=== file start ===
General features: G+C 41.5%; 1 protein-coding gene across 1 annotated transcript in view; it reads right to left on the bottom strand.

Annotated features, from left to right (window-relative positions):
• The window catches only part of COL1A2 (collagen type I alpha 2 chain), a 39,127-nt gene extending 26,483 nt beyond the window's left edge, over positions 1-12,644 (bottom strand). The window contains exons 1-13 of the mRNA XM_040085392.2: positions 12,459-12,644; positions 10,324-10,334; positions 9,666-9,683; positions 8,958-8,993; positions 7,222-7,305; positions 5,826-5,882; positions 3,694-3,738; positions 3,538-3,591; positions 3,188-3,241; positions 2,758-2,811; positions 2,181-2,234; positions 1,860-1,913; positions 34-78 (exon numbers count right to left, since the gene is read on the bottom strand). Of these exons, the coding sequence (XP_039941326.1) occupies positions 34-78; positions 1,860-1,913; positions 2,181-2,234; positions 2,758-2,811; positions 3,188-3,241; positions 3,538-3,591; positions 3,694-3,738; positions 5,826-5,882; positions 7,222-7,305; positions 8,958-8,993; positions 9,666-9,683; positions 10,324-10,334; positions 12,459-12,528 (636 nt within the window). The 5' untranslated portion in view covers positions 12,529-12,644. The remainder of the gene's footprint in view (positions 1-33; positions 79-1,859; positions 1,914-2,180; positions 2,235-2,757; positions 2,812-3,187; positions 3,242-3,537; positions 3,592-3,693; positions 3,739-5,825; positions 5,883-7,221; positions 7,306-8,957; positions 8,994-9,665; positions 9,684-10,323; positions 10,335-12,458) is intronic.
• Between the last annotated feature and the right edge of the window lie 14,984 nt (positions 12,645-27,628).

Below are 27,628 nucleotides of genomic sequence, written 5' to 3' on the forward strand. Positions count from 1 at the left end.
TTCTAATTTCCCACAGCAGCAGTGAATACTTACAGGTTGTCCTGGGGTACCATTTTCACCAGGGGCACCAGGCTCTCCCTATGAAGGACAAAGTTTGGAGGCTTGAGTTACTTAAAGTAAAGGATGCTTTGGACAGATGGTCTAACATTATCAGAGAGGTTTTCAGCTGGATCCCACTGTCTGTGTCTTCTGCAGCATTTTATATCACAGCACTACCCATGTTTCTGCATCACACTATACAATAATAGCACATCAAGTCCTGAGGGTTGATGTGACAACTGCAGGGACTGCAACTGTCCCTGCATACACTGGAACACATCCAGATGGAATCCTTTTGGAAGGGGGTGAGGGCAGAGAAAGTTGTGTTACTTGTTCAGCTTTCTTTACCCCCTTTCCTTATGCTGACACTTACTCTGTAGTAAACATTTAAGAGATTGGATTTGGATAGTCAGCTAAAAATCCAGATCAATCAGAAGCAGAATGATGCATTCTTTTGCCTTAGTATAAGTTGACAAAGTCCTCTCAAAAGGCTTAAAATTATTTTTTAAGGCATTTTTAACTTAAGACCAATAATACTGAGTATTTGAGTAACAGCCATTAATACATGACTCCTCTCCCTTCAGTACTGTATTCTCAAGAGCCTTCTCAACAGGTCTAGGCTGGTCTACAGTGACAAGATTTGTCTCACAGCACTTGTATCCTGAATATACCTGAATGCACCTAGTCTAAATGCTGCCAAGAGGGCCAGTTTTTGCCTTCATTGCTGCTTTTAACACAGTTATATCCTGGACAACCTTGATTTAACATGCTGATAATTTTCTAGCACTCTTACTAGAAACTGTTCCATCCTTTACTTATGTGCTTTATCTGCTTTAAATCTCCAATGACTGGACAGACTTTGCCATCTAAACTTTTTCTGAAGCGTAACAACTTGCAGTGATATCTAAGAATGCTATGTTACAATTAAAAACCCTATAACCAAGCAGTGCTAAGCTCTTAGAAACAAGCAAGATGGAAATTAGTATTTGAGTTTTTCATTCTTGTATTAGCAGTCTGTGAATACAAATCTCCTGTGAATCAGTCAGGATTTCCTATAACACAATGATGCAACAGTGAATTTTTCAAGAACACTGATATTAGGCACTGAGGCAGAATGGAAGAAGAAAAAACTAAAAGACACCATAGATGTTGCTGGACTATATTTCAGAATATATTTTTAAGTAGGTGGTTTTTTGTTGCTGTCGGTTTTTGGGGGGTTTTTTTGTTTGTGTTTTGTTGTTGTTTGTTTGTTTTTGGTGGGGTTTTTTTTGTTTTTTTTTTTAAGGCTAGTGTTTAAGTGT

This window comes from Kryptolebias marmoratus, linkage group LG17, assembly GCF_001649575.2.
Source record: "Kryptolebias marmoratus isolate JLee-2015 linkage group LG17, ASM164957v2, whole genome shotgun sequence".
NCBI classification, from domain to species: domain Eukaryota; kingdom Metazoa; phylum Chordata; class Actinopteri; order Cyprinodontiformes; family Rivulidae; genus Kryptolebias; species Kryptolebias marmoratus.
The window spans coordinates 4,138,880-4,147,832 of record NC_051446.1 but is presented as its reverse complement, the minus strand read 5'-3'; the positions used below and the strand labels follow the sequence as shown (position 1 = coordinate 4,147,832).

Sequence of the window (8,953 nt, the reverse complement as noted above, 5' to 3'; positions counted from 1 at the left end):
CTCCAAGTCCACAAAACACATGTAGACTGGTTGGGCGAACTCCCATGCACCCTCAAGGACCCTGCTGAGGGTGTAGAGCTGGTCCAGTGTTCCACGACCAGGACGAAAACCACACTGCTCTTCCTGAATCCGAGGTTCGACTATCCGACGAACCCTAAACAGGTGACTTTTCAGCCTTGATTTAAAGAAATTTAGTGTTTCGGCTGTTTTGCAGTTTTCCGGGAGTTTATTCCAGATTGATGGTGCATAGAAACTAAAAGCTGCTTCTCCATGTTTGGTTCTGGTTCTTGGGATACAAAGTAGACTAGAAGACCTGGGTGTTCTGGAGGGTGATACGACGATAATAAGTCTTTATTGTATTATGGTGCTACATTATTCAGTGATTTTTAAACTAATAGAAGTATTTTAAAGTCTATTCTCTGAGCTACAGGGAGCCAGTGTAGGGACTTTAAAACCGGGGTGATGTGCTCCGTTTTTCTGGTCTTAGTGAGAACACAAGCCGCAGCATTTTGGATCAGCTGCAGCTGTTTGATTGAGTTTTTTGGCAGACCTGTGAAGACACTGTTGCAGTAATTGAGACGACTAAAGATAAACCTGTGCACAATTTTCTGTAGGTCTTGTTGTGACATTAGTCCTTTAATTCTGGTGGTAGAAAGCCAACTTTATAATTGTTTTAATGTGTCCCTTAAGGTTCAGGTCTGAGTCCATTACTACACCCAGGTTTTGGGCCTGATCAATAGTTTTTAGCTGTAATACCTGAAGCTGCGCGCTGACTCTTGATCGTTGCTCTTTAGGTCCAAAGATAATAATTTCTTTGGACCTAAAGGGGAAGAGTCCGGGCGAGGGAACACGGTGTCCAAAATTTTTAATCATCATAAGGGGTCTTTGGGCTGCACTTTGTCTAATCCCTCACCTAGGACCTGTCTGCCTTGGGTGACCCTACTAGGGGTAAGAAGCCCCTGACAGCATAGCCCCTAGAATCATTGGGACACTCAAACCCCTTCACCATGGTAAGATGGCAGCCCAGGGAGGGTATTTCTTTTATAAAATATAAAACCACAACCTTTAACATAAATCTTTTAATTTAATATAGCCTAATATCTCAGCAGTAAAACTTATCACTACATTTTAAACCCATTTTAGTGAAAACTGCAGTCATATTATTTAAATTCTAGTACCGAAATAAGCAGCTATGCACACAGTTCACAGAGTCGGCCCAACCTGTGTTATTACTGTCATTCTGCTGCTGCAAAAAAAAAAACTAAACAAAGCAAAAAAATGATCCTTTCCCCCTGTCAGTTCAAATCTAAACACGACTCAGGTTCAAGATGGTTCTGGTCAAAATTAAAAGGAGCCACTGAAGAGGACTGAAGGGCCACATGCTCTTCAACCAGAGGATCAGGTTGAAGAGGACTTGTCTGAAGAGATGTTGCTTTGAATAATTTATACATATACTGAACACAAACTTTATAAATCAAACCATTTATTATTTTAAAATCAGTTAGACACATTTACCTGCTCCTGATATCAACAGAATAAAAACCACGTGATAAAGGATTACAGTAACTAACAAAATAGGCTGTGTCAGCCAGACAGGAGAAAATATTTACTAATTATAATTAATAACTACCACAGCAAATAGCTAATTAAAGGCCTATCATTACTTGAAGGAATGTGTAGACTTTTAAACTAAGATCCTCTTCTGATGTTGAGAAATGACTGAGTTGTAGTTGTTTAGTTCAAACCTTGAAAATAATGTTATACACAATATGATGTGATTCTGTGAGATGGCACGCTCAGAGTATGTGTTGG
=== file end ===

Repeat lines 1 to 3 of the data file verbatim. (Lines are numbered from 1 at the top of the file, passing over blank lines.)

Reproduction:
General features: G+C 41.5%; 1 protein-coding gene across 1 annotated transcript in view; it reads right to left on the bottom strand.

Annotated features, from left to right (window-relative positions):
• The window catches only part of COL1A2 (collagen type I alpha 2 chain), a 39,127-nt gene extending 26,483 nt beyond the window's left edge, over positions 1-12,644 (bottom strand). The window contains exons 1-13 of the mRNA XM_040085392.2: positions 12,459-12,644; positions 10,324-10,334; positions 9,666-9,683; positions 8,958-8,993; positions 7,222-7,305; positions 5,826-5,882; positions 3,694-3,738; positions 3,538-3,591; positions 3,188-3,241; positions 2,758-2,811; positions 2,181-2,234; positions 1,860-1,913; positions 34-78 (exon numbers count right to left, since the gene is read on the bottom strand). Of these exons, the coding sequence (XP_039941326.1) occupies positions 34-78; positions 1,860-1,913; positions 2,181-2,234; positions 2,758-2,811; positions 3,188-3,241; positions 3,538-3,591; positions 3,694-3,738; positions 5,826-5,882; positions 7,222-7,305; positions 8,958-8,993; positions 9,666-9,683; positions 10,324-10,334; positions 12,459-12,528 (636 nt within the window). The 5' untranslated portion in view covers positions 12,529-12,644. The remainder of the gene's footprint in view (positions 1-33; positions 79-1,859; positions 1,914-2,180; positions 2,235-2,757; positions 2,812-3,187; positions 3,242-3,537; positions 3,592-3,693; positions 3,739-5,825; positions 5,883-7,221; positions 7,306-8,957; positions 8,994-9,665; positions 9,684-10,323; positions 10,335-12,458) is intronic.